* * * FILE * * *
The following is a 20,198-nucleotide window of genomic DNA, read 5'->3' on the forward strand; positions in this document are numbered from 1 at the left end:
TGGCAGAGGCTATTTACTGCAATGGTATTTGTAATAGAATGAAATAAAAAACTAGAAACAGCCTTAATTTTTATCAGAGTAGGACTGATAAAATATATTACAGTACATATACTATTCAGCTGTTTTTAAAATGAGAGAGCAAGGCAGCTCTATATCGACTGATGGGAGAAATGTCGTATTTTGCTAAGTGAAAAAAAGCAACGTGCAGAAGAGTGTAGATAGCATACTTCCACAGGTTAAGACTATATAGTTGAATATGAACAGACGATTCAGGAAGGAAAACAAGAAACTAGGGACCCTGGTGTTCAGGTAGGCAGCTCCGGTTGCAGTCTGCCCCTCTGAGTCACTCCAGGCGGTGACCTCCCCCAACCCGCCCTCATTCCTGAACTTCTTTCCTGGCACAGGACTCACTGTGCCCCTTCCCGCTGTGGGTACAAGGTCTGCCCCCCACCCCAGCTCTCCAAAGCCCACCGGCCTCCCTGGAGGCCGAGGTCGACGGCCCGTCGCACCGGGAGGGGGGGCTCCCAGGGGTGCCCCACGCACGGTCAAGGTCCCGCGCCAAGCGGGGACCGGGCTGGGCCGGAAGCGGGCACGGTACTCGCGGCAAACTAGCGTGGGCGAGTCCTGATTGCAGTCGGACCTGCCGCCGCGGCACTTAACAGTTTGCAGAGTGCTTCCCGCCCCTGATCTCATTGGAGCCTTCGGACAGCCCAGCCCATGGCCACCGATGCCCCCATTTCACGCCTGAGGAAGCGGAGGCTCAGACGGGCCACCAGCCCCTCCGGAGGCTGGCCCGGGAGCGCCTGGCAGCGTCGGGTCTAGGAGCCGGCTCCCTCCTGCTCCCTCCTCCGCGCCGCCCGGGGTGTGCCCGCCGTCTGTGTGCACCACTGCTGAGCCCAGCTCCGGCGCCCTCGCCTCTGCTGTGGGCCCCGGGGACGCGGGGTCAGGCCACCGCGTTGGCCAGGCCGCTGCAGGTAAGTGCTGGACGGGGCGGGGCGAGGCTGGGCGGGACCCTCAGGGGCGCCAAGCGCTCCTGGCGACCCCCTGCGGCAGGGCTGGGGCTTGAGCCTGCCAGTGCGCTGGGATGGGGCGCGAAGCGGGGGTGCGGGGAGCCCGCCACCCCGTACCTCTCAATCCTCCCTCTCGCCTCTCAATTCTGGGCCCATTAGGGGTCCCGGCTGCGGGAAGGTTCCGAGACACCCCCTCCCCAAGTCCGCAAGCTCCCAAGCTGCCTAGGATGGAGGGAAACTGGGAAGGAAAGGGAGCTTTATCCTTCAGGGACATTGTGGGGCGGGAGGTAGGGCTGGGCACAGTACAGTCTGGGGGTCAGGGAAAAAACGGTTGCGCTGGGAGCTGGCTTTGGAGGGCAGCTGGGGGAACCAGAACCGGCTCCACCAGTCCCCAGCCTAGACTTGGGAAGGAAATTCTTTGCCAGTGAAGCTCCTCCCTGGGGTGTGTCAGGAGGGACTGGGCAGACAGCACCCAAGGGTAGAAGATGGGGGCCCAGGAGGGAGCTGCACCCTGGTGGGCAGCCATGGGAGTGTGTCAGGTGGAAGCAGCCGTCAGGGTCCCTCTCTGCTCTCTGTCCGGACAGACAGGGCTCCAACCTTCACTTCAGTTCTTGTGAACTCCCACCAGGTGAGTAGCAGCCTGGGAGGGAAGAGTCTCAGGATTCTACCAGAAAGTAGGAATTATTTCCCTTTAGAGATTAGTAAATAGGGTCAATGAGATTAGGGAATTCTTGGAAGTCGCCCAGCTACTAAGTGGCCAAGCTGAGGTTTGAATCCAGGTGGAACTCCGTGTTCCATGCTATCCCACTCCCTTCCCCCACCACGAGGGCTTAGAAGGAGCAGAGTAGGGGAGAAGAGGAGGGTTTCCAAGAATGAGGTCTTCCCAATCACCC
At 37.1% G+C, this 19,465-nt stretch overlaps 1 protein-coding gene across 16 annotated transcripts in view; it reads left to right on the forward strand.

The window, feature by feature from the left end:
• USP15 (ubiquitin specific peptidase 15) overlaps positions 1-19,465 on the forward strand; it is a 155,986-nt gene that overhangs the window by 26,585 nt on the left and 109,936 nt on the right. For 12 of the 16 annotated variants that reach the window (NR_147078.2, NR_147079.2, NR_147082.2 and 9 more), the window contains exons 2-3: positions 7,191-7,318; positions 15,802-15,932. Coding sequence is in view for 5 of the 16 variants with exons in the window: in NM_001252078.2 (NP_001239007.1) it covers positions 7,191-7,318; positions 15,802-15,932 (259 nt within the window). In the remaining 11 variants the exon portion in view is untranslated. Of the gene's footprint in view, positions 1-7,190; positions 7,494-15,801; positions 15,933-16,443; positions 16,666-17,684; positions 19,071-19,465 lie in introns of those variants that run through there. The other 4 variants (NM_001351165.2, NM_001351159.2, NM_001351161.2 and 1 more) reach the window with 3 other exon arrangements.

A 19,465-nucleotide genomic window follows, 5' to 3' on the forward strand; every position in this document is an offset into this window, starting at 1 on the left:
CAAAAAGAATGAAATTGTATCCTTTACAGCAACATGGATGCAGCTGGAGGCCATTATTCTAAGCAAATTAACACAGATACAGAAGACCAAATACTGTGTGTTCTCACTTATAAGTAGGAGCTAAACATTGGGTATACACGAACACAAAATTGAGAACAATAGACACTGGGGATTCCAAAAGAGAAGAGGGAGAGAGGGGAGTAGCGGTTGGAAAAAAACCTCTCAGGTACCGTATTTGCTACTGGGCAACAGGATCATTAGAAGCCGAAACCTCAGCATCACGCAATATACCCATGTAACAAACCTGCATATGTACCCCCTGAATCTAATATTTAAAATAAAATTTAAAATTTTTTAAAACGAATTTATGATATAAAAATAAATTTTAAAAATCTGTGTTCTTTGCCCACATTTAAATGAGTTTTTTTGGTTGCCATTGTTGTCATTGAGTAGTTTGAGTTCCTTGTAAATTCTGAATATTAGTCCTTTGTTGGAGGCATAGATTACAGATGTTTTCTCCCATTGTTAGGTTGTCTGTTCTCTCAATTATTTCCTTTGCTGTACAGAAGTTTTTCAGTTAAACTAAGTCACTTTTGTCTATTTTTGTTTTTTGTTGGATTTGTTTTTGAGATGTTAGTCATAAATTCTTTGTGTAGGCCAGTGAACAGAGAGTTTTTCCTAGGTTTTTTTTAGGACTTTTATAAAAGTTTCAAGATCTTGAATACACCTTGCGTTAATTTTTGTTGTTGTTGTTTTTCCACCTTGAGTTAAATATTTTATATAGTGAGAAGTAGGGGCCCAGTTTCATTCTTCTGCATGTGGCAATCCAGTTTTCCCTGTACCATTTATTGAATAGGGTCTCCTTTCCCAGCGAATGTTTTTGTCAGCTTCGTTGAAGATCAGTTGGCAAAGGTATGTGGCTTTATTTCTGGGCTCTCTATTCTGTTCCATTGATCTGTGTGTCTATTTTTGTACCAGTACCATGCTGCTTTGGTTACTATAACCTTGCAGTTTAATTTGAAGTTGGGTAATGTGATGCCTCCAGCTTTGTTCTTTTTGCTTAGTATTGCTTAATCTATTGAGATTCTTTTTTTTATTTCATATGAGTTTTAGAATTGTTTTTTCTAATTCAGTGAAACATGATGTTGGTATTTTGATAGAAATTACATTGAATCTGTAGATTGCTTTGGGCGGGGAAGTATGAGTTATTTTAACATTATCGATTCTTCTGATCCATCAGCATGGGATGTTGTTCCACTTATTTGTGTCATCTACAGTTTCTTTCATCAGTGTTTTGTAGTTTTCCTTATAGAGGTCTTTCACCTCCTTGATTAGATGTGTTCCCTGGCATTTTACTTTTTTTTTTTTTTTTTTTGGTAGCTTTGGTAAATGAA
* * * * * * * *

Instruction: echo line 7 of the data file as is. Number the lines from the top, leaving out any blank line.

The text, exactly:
CAAAAAGAATGAAATTGTATCCTTTACAGCAACATGGATGCAGCTGGAGGCCATTATTCTAAGCAAATTAACACAGATACAGAAGACCAAATACTGTGTGTTCTCACTTATAAGTAGGAGCTAAACATTGGGTATACACGAACACAAAATTGAGAACAATAGACACTGGGGATTCCAAAAGAGAAGAGGGAGAGAGGGGAGTAGCGGTTGGAAAAAAACCTCTCAGGTACCGTATTTGCTACTGGGCAACAGGATCATTAGAAGCCGAAACCTCAGCATCACGCAATATACCCATGTAACAAACCTGCATATGTACCCCCTGAATCTAATATTTAAAATAAAATTTAAAATTTTTTAAAACGAATTTATGATATAAAAATAAATTTTAAAAATCTGTGTTCTTTGCCCACATTTAAATGAGTTTTTTTGGTTGCCATTGTTGTCATTGAGTAGTTTGAGTTCCTTGTAAATTCTGAATATTAGTCCTTTGTTGGAGGCATAGATTACAGATGTTTTCTCCCATTGTTAGGTTGTCTGTTCTCTCAATTATTTCCTTTGCTGTACAGAAGTTTTTCAGTTAAACTAAGTCACTTTTGTCTATTTTTGTTTTTTGTTGGATTTGTTTTTGAGATGTTAGTCATAAATTCTTTGTGTAGGCCAGTGAACAGAGAGTTTTTCCTAGGTTTTTTTTAGGACTTTTATAAAAGTTTCAAGATCTTGAATACACCTTGCGTTAATTTTTGTTGTTGTTGTTTTTCCACCTTGAGTTAAATATTTTATATAGTGAGAAGTAGGGGCCCAGTTTCATTCTTCTGCATGTGGCAATCCAGTTTTCCCTGTACCATTTATTGAATAGGGTCTCCTTTCCCAGCGAATGTTTTTGTCAGCTTCGTTGAAGATCAGTTGGCAAAGGTATGTGGCTTTATTTCTGGGCTCTCTATTCTGTTCCATTGATCTGTGTGTCTATTTTTGTACCAGTACCATGCTGCTTTGGTTACTATAACCTTGCAGTTTAATTTGAAGTTGGGTAATGTGATGCCTCCAGCTTTGTTCTTTTTGCTTAGTATTGCTTAATCTATTGAGATTCTTTTTTTTATTTCATATGAGTTTTAGAATTGTTTTTTCTAATTCAGTGAAACATGATGTTGGTATTTTGATAGAAATTACATTGAATCTGTAGATTGCTTTGGGCGGGGAAGTATGAGTTATTTTAACATTATCGATTCTTCTGATCCATCAGCATGGGATGTTGTTCCACTTATTTGTGTCATCTACAGTTTCTTTCATCAGTGTTTTGTAGTTTTCCTTATAGAGGTCTTTCACCTCCTTGATTAGATGTGTTCCCTGGCATTTTACTTTTTTTTTTTTTTTTTTTGGTAGCTTTGGTAAATGAA